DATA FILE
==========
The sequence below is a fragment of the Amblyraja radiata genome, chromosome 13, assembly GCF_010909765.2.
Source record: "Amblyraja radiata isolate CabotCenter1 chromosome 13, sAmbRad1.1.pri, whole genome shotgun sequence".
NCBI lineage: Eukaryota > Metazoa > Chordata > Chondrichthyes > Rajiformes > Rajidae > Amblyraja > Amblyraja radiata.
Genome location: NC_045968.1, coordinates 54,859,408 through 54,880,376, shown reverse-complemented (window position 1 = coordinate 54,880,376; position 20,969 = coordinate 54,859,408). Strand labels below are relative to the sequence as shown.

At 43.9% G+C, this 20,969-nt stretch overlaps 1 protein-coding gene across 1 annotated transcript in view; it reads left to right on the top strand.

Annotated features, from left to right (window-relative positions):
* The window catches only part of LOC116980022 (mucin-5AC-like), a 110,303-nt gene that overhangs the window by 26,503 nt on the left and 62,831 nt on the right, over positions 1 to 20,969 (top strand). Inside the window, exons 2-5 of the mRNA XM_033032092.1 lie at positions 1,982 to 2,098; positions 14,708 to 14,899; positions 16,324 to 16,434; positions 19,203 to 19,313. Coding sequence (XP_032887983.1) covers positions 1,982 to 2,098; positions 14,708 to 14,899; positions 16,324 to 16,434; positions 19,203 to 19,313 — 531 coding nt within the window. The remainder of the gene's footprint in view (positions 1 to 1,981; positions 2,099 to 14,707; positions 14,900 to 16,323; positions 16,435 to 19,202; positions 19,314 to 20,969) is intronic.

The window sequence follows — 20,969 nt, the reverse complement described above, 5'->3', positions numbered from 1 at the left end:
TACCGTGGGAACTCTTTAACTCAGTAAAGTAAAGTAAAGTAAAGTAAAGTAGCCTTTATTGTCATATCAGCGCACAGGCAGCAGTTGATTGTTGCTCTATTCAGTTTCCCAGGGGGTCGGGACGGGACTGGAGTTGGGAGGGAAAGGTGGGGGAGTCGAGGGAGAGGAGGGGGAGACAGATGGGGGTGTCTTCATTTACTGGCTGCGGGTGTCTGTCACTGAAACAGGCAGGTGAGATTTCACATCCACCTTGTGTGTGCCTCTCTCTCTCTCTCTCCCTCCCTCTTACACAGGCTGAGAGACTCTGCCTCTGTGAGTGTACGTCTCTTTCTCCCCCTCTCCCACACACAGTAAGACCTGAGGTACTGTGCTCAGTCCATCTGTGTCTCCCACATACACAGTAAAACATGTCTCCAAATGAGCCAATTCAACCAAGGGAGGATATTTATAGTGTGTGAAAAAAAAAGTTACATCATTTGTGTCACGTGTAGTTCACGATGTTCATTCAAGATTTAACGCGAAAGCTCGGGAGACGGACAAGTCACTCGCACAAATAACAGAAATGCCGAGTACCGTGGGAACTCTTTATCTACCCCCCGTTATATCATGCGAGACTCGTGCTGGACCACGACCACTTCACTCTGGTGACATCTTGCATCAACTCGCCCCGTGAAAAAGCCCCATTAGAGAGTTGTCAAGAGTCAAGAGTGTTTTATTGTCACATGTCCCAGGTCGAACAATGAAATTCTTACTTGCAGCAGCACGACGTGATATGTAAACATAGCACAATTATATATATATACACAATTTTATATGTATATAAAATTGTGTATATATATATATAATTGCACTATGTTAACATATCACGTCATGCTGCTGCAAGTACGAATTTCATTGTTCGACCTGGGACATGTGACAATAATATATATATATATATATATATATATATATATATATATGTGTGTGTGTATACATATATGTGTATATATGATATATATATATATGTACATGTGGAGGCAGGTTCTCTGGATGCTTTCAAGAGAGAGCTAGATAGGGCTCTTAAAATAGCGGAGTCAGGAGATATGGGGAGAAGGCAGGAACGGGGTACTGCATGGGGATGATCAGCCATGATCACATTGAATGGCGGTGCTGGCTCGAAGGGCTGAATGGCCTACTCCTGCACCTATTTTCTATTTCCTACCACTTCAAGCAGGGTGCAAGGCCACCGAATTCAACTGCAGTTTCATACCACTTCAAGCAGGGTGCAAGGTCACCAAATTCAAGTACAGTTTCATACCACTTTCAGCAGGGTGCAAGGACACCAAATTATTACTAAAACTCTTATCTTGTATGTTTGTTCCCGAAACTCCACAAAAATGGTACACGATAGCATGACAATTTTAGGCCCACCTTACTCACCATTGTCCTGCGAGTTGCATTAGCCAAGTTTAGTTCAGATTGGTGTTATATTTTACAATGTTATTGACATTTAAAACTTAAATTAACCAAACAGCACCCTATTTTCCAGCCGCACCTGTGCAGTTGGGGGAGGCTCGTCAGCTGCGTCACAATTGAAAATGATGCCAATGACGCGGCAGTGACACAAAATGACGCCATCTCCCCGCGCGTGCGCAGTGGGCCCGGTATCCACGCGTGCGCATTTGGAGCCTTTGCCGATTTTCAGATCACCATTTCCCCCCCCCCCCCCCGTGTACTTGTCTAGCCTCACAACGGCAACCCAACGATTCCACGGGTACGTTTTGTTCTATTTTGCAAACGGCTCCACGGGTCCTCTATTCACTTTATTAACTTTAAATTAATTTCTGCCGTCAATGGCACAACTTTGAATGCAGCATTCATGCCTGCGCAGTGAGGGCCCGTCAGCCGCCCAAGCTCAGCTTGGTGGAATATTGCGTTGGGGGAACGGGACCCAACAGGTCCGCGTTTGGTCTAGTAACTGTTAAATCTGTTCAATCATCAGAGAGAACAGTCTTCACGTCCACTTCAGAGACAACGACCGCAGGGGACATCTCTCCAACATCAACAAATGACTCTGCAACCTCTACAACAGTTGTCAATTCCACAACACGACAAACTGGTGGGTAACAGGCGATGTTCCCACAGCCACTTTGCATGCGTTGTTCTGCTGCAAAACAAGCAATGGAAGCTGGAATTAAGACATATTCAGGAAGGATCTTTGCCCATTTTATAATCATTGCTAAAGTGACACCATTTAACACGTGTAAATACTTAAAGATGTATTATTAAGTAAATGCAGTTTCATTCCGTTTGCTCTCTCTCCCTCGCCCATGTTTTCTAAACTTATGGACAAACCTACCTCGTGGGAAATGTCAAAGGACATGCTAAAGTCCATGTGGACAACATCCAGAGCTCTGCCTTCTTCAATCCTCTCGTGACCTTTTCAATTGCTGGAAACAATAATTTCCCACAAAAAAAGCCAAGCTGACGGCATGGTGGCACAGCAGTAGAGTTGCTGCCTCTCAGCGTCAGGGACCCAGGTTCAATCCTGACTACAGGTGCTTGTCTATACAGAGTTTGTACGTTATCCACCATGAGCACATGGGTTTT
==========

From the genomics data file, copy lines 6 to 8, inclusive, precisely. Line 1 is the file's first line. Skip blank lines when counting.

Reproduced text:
Annotated features, from left to right (window-relative positions):
* The window catches only part of LOC116980022 (mucin-5AC-like), a 110,303-nt gene that overhangs the window by 26,503 nt on the left and 62,831 nt on the right, over positions 1 to 20,969 (top strand). Inside the window, exons 2-5 of the mRNA XM_033032092.1 lie at positions 1,982 to 2,098; positions 14,708 to 14,899; positions 16,324 to 16,434; positions 19,203 to 19,313. Coding sequence (XP_032887983.1) covers positions 1,982 to 2,098; positions 14,708 to 14,899; positions 16,324 to 16,434; positions 19,203 to 19,313 — 531 coding nt within the window. The remainder of the gene's footprint in view (positions 1 to 1,981; positions 2,099 to 14,707; positions 14,900 to 16,323; positions 16,435 to 19,202; positions 19,314 to 20,969) is intronic.

The window sequence follows — 20,969 nt, the reverse complement described above, 5'->3', positions numbered from 1 at the left end: